More than 200 people have been arrested during a week-long crackdown on county lines gangs in London, the Met Police has said.
The force seized over one million pounds worth of drugs and a range of weapons, including guns, knives, machetes and swords, during the raids across the capital last week.
County lines is a drug supply model which traffics drugs into rural areas and smaller towns, away from major cities.
Met Police officers charged 105 people with a total of 223 charges, which included 150 drug trafficking charges and 131 charges relating to Class A and B drugs, from 27 February to 5 March. In the same period, 8.3 kilograms of Class A drugs were seized, as well as 37.6 kilograms of Class B drugs, £652,214 in cash, five firearms and 51 weapons.
Alongside the arrests, the force said 177 vulnerable people were safeguarded, several of them children being “preyed on” by the drug gangs and “used as a commodity”.
The Met said in a statement: “Instead of criminalising these children, officers work with Rescue and Response to ensure they are safeguarded and supported.”
Detective Superintendent Rick Sewart, the lead responsible officer for county lines at the Met, said that county lines was “intrinsically linked to homicide and serious violence”.
He added that 80% of county lines offenders charged with drug trafficking during this financial year had previously been arrested for violence, and said the gang networks preyed on the vulnerable to fuel Class A drug addictions.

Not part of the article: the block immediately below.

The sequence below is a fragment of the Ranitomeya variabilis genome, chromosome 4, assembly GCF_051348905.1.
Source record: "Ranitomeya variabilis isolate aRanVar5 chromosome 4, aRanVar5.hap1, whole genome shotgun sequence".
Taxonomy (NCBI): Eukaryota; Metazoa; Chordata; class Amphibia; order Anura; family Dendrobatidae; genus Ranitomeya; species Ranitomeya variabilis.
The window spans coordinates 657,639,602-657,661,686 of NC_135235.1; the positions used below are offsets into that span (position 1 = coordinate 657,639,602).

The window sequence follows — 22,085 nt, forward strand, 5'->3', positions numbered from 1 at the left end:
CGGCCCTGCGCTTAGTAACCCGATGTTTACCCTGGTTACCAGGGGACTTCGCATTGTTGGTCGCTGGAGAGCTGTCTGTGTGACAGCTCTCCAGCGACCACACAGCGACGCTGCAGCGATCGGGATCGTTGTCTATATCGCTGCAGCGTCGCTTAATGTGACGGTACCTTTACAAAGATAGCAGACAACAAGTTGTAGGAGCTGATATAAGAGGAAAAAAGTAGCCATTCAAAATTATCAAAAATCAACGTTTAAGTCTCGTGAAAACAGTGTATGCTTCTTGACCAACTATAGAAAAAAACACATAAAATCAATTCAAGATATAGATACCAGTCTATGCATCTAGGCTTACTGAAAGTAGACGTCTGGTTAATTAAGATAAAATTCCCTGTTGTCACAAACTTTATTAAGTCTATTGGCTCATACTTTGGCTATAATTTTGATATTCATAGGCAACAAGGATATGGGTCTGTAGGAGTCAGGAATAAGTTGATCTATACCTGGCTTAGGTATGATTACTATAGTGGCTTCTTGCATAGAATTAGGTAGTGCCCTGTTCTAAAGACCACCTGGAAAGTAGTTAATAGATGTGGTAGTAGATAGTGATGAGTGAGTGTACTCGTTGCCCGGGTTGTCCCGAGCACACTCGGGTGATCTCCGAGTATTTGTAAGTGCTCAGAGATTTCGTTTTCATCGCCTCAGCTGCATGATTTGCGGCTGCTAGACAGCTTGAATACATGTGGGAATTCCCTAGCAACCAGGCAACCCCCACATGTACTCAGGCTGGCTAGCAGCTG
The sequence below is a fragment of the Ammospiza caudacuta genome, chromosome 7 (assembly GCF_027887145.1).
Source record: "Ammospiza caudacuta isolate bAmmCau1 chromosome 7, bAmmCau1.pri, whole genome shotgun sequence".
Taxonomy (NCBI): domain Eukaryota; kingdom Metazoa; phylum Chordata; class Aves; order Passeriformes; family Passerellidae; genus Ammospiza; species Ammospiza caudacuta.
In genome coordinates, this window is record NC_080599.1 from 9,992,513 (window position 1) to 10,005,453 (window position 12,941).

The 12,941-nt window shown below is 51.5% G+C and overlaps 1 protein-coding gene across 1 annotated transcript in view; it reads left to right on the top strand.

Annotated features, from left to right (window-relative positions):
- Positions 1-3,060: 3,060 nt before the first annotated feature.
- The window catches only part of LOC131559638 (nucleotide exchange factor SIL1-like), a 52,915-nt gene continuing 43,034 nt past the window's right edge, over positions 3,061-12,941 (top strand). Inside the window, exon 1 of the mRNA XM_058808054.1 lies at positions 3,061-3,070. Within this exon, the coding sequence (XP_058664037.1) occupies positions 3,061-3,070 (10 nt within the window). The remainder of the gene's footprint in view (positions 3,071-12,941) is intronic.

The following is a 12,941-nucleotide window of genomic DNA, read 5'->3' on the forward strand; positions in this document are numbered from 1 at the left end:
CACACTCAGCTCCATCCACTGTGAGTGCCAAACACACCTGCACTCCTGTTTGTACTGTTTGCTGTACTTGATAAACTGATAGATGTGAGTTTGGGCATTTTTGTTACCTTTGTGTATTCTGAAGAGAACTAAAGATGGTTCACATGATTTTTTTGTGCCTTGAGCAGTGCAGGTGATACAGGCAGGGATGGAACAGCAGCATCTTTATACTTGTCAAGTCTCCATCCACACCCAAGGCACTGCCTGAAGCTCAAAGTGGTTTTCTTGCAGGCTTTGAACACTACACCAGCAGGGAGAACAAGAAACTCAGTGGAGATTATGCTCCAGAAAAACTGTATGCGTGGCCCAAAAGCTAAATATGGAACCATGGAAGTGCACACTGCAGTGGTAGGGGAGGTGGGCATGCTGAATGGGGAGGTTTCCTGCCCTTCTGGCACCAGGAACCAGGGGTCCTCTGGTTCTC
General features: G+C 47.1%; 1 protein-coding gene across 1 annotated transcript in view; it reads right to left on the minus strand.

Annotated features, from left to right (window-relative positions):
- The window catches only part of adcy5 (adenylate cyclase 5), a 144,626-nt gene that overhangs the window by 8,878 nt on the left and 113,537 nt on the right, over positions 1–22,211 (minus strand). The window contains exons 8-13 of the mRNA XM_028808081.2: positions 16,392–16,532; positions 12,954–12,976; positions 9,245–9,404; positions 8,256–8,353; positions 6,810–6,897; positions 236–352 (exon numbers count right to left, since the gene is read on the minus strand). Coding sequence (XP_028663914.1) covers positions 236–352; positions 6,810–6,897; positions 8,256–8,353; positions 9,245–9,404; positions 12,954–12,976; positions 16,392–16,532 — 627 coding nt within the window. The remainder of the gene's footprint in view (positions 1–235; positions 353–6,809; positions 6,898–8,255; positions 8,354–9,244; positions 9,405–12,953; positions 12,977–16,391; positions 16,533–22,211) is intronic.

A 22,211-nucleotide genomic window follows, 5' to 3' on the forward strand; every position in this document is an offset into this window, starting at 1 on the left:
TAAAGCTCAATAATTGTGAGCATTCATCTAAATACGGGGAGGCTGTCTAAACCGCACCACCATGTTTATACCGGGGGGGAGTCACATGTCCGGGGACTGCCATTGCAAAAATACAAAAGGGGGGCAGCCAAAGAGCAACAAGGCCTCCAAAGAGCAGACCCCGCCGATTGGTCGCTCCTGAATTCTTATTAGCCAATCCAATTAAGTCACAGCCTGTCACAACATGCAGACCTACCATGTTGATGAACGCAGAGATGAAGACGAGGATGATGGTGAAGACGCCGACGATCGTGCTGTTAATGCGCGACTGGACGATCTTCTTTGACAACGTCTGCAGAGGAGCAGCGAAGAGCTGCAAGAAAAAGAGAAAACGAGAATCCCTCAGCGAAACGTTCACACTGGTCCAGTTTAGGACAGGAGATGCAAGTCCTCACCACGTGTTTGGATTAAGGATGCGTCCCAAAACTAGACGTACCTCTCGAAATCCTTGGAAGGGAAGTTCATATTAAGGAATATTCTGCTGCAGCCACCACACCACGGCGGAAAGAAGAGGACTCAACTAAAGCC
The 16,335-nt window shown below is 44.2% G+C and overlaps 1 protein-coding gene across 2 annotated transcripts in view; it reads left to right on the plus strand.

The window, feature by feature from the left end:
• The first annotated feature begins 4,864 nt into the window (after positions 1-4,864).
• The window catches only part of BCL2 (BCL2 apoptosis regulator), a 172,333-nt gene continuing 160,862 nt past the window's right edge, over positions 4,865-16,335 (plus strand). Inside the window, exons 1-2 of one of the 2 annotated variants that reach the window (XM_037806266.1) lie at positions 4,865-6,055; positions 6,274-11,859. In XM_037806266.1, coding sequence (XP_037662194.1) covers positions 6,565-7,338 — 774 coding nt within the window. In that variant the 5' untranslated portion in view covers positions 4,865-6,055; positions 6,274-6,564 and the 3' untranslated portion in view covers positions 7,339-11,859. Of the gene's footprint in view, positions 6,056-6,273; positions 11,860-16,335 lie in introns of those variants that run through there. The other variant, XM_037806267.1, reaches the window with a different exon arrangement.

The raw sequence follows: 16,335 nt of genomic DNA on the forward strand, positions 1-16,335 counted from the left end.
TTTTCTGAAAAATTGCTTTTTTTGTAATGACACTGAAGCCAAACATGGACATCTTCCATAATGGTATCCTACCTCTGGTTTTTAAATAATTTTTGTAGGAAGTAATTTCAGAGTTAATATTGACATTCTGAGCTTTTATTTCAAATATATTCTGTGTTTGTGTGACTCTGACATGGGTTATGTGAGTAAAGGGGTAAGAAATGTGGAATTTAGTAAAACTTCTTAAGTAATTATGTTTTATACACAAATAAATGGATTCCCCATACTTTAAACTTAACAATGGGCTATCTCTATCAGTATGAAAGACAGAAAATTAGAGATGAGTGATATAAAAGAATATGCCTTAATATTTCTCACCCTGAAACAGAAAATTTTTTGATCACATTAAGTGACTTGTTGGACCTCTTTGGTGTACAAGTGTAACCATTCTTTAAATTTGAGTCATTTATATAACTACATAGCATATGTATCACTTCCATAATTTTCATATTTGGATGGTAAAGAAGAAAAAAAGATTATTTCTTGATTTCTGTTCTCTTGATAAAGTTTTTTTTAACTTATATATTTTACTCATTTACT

Detective Stewart said: “County lines networks prey upon children and young people, trafficking them and subjecting them to modern slavery involving horrendous emotional and physical abuse.
“Victims are coerced through violence, blackmail and debt bondage, to hold and supply drugs. Those involved use weapons and serious violence including kidnaps to intimidate and threaten victims.”
Earlier this month, the British Transport Police (BTP) warned that teenage boys as young as 13 were being lured to work for drug dealers with promises of money and gifts.
Young people were offered cash, mobile phones, vapes and clothes to take advantage of so-called “business opportunities” promoted on social media, with BTP officers saying they had seen messages sent out by drug dealers asking “who wants to make £500 this weekend?” in a bid to lure them in.
In a survey of 1,500 boys aged 13 to 19 commissioned by BTP, 19% said they or a friend had been offered work by a drug dealer.
The survey, carried out by OnePoll, found that 20% of the boys polled knew someone who sells or transports drugs. It said that 15% of the teenagers had seen drugs being offered or sold on social media, and 18% at school.